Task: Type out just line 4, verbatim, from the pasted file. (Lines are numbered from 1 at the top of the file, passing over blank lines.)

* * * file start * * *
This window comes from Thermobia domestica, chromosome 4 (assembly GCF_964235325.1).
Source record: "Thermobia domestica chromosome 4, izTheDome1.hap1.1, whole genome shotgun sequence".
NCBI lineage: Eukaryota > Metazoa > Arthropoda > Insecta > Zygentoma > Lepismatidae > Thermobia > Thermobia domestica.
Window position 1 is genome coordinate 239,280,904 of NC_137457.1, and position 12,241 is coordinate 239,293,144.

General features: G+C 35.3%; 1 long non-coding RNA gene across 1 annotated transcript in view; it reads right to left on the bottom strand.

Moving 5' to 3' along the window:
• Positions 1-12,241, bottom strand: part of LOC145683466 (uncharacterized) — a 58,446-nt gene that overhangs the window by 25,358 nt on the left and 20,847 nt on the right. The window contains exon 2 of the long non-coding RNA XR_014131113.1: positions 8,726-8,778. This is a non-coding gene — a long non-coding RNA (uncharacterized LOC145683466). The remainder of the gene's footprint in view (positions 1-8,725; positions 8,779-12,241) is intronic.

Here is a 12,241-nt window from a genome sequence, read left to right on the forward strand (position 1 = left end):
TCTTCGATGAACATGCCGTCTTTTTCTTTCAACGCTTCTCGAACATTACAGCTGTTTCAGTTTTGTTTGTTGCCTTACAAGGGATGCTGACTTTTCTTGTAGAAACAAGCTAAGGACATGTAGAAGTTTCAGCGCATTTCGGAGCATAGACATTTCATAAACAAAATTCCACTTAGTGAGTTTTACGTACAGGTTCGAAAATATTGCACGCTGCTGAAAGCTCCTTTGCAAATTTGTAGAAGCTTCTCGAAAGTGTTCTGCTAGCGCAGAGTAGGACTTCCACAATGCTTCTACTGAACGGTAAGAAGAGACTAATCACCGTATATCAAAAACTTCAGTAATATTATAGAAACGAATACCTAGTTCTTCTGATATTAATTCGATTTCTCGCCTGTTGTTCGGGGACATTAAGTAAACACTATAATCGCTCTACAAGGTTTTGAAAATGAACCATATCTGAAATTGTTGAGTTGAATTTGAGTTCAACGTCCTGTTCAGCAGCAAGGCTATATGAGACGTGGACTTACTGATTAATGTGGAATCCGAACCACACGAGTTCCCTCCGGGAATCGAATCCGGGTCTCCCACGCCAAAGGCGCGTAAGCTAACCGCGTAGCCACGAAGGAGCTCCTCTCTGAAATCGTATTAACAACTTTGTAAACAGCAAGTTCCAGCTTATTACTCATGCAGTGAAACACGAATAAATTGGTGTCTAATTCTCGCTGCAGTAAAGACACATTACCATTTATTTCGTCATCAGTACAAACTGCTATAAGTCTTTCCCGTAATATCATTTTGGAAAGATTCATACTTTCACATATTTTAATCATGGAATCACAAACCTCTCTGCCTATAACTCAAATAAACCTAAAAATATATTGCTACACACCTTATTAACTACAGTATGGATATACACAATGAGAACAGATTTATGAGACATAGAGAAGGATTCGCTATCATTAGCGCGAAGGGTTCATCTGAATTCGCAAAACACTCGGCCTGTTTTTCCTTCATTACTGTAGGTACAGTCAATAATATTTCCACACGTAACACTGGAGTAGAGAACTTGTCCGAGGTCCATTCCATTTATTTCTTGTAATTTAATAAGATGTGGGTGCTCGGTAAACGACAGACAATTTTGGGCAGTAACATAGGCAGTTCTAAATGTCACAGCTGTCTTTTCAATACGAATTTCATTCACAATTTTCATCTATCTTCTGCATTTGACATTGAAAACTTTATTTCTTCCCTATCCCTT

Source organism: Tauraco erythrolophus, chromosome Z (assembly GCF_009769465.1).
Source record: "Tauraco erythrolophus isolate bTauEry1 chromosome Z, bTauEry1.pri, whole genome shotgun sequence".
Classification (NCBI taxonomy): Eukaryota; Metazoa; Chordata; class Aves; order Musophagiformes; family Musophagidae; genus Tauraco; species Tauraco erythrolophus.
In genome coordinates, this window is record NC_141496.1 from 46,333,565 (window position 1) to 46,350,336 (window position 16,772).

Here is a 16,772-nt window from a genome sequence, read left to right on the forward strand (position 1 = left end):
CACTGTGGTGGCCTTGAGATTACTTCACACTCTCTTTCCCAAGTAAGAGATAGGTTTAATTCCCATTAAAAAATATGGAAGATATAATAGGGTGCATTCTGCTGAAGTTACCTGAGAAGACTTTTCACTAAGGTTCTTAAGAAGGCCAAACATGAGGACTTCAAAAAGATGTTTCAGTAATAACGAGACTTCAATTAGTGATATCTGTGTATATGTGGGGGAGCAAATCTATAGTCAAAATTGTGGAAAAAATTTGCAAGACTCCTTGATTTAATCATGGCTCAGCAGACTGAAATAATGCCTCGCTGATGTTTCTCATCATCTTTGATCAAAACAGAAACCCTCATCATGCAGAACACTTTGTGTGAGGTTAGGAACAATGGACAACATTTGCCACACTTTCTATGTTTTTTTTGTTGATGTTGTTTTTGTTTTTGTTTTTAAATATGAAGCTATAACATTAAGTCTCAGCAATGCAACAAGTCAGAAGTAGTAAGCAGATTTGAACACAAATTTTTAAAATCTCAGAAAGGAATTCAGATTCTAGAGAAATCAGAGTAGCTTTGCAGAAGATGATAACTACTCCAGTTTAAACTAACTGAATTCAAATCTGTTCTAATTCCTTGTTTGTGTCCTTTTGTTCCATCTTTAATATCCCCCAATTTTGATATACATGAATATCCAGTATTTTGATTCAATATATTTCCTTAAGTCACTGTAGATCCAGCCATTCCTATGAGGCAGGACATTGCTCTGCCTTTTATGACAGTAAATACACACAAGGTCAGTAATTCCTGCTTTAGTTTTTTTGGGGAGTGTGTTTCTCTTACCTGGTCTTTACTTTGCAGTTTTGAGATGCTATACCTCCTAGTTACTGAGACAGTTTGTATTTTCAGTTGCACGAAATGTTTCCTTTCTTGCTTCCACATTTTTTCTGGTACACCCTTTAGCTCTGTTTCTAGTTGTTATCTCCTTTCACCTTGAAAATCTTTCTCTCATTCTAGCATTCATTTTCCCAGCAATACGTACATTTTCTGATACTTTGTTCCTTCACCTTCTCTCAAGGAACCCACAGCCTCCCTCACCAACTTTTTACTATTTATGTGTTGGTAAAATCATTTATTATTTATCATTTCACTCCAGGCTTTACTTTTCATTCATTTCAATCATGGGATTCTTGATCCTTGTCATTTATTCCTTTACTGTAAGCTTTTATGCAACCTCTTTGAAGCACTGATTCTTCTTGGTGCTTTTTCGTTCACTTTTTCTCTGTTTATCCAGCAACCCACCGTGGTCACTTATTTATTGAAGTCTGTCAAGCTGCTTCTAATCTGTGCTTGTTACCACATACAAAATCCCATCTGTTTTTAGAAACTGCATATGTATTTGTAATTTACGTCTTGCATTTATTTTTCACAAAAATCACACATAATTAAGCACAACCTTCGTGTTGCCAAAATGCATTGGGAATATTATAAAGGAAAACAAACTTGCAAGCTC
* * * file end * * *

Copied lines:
Window position 1 is genome coordinate 239,280,904 of NC_137457.1, and position 12,241 is coordinate 239,293,144.